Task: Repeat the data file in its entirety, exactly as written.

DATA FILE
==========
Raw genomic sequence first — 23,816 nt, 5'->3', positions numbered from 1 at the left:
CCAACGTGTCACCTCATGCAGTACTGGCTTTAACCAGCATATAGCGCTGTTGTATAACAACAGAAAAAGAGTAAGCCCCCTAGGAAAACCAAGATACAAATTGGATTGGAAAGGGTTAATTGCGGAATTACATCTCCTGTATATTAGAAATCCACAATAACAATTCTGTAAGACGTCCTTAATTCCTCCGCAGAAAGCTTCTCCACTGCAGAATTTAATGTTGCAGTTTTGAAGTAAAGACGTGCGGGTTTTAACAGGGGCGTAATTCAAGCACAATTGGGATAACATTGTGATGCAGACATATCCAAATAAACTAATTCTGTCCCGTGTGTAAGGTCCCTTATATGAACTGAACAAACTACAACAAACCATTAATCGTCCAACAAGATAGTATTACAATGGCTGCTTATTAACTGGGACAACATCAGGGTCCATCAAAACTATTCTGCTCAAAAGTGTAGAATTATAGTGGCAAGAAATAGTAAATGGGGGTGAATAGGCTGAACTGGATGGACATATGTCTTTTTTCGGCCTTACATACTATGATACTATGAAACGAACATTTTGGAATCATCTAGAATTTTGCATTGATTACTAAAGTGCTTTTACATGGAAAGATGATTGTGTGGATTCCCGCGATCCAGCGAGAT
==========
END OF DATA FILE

Raw genomic sequence first — 23,816 nt, 5'->3', positions numbered from 1 at the left:
CCAACGTGTCACCTCATGCAGTACTGGCTTTAACCAGCATATAGCGCTGTTGTATAACAACAGAAAAAGAGTAAGCCCCCTAGGAAAACCAAGATACAAATTGGATTGGAAAGGGTTAATTGCGGAATTACATCTCCTGTATATTAGAAATCCACAATAACAATTCTGTAAGACGTCCTTAATTCCTCCGCAGAAAGCTTCTCCACTGCAGAATTTAATGTTGCAGTTTTGAAGTAAAGACGTGCGGGTTTTAACAGGGGCGTAATTCAAGCACAATTGGGATAACATTGTGATGCAGACATATCCAAATAAACTAATTCTGTCCCGTGTGTAAGGTCCCTTATATGAACTGAACAAACTACAACAAACCATTAATCGTCCAACAAGATAGTATTACAATGGCTGCTTATTAACTGGGACAACATCAGGGTCCATCAAAACTATTCTGCTCAAAAGTGTAGAATTATAGTGGCAAGAAATAGTAAATGGGGGTGAATAGGCTGAACTGGATGGACATATGTCTTTTTTCGGCCTTACATACTATGATACTATGAAACGAACATTTTGGAATCATCTAGAATTTTGCATTGATTACTAAAGTGCTTTTACATGGAAAGATGATTGTGTGGATTCCCGCGATCCAGCGAGAT